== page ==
Graves Open Doors 4: The Final Frontier: Château de Roquetaillade la Grange

This installment of Monday’s EU Austerity Drinking Tour finds us sick, drunk, and headed to the fourth and last winery in Graves in southeast Bordeaux.

To recap: a free van picked us up for “Portes Ouvertes dans les Graves” (Open Doors in Graves) in the sleepy town of Langon (below):
bordeaux-mapWe tried Bordeaux’s just-fermented varietals at Château Pont de Brion (here), ate rotten grapes at Château La Croix (here), and met a red-only, family run, micro-winery at Château Caillivet (here).

Well-smashed, we and our white, tin chariot head to Bordeaux’s Southern-most winery: Château de Roquetaillade la Grange:

GravesMapTight

Luckily, we didn’t walk.

Soft hills roll with vine rows.  This is the highest vineyard in Graves: roughly 100 meters above sea-level.  Hardly a mountain, but unlike la Croix’s river-side, rotting grapes (tricky, but perfect for dessert wine), dry breezes and more drainage keep Roquetaillade’s vines happy.  With all this rain, that matters.

Also unlike the rest of Langon, this “Château” has a château:

RoquetailladeLaGrangeVINES

NOT A GARAGE!

Papal nephew ownership dates back to the 14th century.  Only in 1962 did the vines and castle go their separate ways.  But we came for wine.

We hop into the French tour.  Immediately things look different.  Unlike the adorable garage-stables, with one person making wine from vine to finish with their bare hands, Roquetaillade embraces modernity.  The Starship Enterprise probably uses the same destemmer:

RoquetailladeDestemer

Hand-crafted?

We pass the lab where they do chemical analysis before blending.  Then a pristine hall opens to two-story-tall tanks:

TanksRoquetaillade

Ooo ahhhh!

Nothing is left to chance.  Temperature controls abound.  Our mostly local crowd nods in affirmation.  The next barn barely contains the red wine tanks:

RoquetailladeTanksMore

Impressive.

Our round guide describes each varietal fermenting separately, at different temperatures, with different yeasts.  Although massive, he calls it quaint compared to Bordeaux’s heavies downriver (or les gigantique in California).

Either way, this is modern, international wine-making, dialed to perfection.  The world asked for clean, consistent product, in constant supply at ever-cheaper prices, and this is what we got: pure romance:

ScienceRoquetaillade

Science!

  Our guide wows us once more, with the mountainous barrel room:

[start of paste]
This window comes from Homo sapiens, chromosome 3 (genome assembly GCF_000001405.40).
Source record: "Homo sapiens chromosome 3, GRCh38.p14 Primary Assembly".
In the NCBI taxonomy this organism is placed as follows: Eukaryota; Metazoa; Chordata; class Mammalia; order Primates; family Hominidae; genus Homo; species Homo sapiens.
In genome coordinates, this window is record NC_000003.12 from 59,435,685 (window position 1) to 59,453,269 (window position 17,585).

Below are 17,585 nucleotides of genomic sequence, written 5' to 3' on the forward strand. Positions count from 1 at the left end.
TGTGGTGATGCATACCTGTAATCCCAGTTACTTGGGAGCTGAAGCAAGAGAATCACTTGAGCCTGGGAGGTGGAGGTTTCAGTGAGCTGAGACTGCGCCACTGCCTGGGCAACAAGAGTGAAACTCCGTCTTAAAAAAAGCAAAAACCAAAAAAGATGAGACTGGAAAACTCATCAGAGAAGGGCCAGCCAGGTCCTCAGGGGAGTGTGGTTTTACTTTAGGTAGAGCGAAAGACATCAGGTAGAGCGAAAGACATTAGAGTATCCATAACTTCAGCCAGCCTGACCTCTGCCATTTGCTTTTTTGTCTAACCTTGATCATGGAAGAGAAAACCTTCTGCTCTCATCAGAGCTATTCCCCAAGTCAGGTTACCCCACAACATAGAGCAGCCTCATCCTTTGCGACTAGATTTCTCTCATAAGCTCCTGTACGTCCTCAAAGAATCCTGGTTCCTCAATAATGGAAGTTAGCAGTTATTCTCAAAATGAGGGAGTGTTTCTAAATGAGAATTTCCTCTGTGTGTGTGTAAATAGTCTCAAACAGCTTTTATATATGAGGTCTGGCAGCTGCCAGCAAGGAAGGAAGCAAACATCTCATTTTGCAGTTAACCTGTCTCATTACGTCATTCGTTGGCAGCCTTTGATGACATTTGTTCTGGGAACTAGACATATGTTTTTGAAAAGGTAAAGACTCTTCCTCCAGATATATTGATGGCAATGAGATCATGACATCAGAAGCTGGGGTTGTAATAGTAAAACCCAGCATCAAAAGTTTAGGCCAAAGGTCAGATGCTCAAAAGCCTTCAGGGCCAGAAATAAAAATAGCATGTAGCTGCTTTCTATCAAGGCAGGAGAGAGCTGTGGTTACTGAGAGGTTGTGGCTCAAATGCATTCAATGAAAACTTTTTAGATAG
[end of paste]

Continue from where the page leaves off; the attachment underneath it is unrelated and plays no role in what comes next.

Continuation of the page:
MassiveBarrels

Not a fan of earthquakes.

They look stacked, but each barrel hangs on an arm that can be lowered or raised independently of killing anyone nearby.  Our guide demonstrates.  We oo and ahh.  Here extensive new oak time adds complexity to the blended reds.

In the tasting room, we work through their 2009s.  By now palate fatigue, mental fatigue, and flu-fatigue creep up.  I lost my tasting notes, but Graves’ tight acidity shows decently here.  Roquetaillade’s wines taste bright, medium bodied, and pure.  Pleasant red fruit, mineral, and oak roast are easy to pick out.  But they taste too tidy to demand attention.  Little else defines these wines (bored, I flash a business card and taste their Sauternes: tropical, fresh, light).

We wobble back into our van.  As it rattles past humble, ancient churches, grocery stores, and subdivisions, I think back on this complicated place.

GravesChurch

Pushing on Romanesque.

Graves is a border region.  Here, France’s rustic, experimental South weaves with aspirational farmers, entrenched locals, and smart, Bordeaux U transplants.  Most label their barn a “château” and tack on names like Brion, Camus, Croix in hopes of reflected glory (and accidental sales).

The quality is good, if extremely variable.  The range of styles from rosé, red, white, to dessert reflects a local market’s need (unlike collector regions, like St. Emilion or the Médoc’s monochromatics).   You won’t find any fruit bombs, massive tannins, high alcohols, or chew.  Instead, good structure, fresh acidity, some fruit, body, minerality, and oak provide a daily, dinner drinking workhorse.  The value is undeniable.  Most cost under $30 and taste like proper Bordeaux.

Getting to visit four wineries for free was a treat.  Thank you Portes Ouvertes dans les Graves for making our EU Austerity Drinking Tour possible.

GravesFlattens

Saturated light.

The river basin levels off.  A timely train takes us back to our home-stay in Bordeaux.  Our Romanian host cooks up leek soup for our sick heads.

But illness be-damned.  Next Monday, we head to St. Emilion: home of Merlot!

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2 Responses to Graves Open Doors 4: The Final Frontier: Château de Roquetaillade la Grange

  1. sand110 says:

    Stark contrasts: stone – spaceship sterility – golden warm barrels. Would like to listen to the vintners discuss the why’s.

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